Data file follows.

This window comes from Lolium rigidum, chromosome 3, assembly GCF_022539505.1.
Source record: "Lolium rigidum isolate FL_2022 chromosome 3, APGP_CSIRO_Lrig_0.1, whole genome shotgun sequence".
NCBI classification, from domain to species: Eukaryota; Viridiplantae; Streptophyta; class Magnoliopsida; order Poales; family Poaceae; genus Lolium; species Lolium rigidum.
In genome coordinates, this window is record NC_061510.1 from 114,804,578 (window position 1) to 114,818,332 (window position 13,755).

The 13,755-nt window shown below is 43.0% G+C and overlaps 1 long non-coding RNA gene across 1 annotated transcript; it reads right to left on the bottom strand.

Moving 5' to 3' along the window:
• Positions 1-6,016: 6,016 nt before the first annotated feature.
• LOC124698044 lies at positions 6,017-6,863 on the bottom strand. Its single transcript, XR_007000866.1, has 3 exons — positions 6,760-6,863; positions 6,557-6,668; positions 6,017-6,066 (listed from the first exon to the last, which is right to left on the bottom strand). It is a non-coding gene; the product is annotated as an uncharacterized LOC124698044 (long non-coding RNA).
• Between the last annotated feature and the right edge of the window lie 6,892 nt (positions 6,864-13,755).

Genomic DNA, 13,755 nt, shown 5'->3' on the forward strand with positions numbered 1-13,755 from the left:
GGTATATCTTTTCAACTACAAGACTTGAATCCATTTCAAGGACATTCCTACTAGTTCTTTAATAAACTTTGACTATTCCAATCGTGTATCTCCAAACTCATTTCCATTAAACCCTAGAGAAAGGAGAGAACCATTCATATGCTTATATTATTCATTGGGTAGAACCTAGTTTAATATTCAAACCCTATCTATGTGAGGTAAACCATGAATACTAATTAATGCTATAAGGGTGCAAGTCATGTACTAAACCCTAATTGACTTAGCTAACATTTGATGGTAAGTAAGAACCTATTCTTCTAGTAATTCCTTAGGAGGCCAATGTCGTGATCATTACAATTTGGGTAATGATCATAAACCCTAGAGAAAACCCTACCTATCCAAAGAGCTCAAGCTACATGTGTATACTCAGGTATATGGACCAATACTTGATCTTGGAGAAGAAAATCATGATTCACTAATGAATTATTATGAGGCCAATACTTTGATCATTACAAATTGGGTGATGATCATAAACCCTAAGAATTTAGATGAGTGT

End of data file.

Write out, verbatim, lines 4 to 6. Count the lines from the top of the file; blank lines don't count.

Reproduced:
In genome coordinates, this window is record NC_061510.1 from 114,804,578 (window position 1) to 114,818,332 (window position 13,755).

The 13,755-nt window shown below is 43.0% G+C and overlaps 1 long non-coding RNA gene across 1 annotated transcript; it reads right to left on the bottom strand.

Moving 5' to 3' along the window: